In May 2015, UK-based professional education and learning provider Resound Training and Development responded to client demands for a more flexible, distributed approach to training by shifting to an online learning model using software from Noddlepod. As a result, the company has been able to expand its portfolio of courses and position itself strongly for future growth.
Case study key facts
|Organisation||Resound Training & Development|
|Current goals||In an increasingly competitive marketplace, Resound needed to find an effective way to include online learning in its programmes, to respond to customers’ needs to reduce cost and better support their distributed workforces. The company also saw online learning as a way to scale and grow the Resound business itself.|
|Current approach||Following a short trial in conjunction with one of its clients, in May 2015 Resound began incorporating online collaborative groups as a standard part of its learning programmes – even those with a strong face-to-face focus – providing a central place for sharing course materials, as well as enabling ongoing interaction between learners and tutors.|
|Outcome||In just over a year, online learning has grown to become a major aspect – and asset – of Resound’s business, underpinning all its courses and bringing consistency and repeatability to existing programmes. Building on early online learning successes with its clients, Resound launched an online-only programme based on the platform, delivering Institute of Leadership and Management (ILM) accredited courses. While it is still early days for this initiative, the company is confident that it will help drive growth and sustainability to help Resound compete more effectively as a small player in this space.|
|Tools and suppliers used||Noddlepod|
Founded in 2004, Resound Training and Development is a small, UK-based education and learning services provider that delivers high impact learning programmes and events using drama-based learning, forum theatre, videos, coaching and online tools. Led by experienced trainer Gill Brabner, Resound works in partnership with organisations to deliver occupational learning courses and programmes across the UK and internationally, as well as providing independent training courses and professional qualifications.
Resound is an approved Institute of Leadership and Management (ILM) centre and provider, offering ILM Leadership and Management, and ILM Coaching and Mentoring qualifications. The company also designs and delivers bespoke programmes for clients that carry ILM endorsement.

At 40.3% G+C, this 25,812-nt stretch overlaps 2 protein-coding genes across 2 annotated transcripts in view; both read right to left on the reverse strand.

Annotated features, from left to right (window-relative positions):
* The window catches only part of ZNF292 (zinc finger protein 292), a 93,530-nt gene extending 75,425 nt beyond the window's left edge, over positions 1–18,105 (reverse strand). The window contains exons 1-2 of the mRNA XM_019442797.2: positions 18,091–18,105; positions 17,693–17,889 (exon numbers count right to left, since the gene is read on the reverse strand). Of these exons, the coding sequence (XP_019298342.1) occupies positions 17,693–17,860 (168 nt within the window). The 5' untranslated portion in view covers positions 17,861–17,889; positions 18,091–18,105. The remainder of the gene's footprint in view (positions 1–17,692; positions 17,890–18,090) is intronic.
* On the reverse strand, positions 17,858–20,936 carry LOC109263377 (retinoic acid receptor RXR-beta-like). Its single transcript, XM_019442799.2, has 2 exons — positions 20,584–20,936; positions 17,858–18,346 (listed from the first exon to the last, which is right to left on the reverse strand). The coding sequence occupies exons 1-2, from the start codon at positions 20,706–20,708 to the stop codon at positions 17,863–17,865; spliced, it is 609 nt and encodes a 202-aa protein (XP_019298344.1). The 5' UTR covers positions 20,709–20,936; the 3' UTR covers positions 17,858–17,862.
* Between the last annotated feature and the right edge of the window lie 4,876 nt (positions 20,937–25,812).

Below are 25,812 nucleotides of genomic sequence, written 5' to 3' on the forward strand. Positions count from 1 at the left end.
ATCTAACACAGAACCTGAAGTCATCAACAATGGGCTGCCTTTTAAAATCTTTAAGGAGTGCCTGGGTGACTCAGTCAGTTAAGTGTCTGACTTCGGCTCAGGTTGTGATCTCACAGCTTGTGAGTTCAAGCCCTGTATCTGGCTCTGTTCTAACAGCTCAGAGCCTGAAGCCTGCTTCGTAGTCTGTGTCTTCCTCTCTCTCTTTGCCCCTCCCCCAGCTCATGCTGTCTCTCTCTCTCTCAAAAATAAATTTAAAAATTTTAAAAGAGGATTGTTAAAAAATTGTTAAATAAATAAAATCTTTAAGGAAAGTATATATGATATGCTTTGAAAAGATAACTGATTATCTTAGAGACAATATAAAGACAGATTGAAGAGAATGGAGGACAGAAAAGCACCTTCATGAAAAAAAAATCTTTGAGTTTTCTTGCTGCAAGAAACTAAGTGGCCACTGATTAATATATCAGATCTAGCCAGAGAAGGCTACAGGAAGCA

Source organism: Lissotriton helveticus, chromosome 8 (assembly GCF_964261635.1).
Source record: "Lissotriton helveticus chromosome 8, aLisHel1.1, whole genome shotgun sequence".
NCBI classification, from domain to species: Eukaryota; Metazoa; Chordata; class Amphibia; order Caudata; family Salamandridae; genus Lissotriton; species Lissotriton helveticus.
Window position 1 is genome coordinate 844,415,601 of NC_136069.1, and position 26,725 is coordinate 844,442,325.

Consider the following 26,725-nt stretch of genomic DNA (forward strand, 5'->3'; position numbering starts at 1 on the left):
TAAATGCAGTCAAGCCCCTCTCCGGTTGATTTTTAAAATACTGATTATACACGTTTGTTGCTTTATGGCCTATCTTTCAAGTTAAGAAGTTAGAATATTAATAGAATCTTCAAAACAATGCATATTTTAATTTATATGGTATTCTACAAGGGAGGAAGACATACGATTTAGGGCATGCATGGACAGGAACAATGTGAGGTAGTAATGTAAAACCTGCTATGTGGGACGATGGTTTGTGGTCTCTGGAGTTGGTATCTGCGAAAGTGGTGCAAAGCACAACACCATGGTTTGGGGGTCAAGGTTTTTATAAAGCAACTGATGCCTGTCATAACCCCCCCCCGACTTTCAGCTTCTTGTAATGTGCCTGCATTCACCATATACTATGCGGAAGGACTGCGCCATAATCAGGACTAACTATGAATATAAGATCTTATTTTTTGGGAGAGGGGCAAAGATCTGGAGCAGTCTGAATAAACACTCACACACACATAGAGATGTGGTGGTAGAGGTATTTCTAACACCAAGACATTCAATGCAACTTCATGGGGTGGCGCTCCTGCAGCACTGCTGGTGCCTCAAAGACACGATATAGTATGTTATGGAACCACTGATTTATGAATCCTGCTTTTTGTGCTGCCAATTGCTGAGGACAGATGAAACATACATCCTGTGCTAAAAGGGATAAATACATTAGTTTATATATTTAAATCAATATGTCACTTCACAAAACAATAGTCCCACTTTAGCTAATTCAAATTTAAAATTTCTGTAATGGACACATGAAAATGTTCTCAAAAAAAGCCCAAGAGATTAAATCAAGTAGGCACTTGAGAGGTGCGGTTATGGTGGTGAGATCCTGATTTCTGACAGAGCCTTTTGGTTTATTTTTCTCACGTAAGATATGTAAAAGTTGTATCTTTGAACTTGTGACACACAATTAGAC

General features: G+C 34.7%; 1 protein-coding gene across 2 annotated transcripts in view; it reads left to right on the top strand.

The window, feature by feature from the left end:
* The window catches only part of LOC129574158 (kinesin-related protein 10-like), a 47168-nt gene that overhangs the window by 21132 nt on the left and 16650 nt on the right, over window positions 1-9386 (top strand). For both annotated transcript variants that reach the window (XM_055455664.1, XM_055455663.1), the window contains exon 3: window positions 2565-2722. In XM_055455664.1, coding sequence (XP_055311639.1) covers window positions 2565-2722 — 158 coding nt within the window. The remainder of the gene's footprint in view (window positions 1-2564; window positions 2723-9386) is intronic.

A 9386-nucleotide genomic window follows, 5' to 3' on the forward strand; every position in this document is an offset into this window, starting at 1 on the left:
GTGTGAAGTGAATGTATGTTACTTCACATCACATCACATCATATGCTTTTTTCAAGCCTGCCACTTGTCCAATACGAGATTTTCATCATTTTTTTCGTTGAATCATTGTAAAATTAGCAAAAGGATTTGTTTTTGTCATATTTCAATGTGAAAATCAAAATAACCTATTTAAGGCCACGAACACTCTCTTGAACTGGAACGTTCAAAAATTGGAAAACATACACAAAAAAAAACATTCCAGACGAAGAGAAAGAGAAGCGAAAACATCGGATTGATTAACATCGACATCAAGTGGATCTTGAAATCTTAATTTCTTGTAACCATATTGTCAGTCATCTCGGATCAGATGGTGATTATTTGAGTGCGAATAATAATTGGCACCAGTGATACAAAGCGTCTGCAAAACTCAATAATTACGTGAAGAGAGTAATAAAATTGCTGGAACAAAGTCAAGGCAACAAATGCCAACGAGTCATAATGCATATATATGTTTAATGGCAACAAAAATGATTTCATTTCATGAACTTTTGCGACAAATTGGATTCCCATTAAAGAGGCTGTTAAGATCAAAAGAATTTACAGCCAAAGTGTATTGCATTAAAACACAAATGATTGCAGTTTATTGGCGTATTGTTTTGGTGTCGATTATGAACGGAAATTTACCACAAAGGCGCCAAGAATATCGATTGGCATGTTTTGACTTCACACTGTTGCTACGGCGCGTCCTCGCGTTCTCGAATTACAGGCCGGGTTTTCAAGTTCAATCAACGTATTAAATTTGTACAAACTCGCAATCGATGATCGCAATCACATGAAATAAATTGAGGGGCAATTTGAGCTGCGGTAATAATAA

As a privately held limited company, Resound is based in London, and employs a select group of educational trainers on a contract basis, as well as engaging actors to create and deliver drama-based services.
Recent Resound clients include Barts Health NHS Trust, East of England Ambulance NHS Trust and Estuary Housing Association.
Project background and drivers
Against a background of having delivered predominantly face-to-face training engagements, over the last few years Resound began encountering growing interest from clients in a more online-oriented approach to training for their employees, both to reduce the cost of delivering courses and also to better meet the needs and working situations of employees. Increasingly global and distributed workforces mean that it is becoming more difficult and costly to bring people together for training, and it is even more difficult where employees are in frontline roles or carrying out client-facing, fee-paying work, and therefore have limited availability to take time out during the day for training programmes.
As a small company in an increasingly competitive education market, Resound needed to find a way to address these challenges – not just to meet the immediate demands of clients and prospects, but also to help scale the business, as well as reinforcing its differentiation and leadership in this space. Inspired by this idea, in 2015 Resound’s Director Gill Brabner began studying for an MSc in Digital Education at Edinburgh University, which was delivered entirely via online media and tools, and was further encouraged that this was a great opportunity for the Resound business.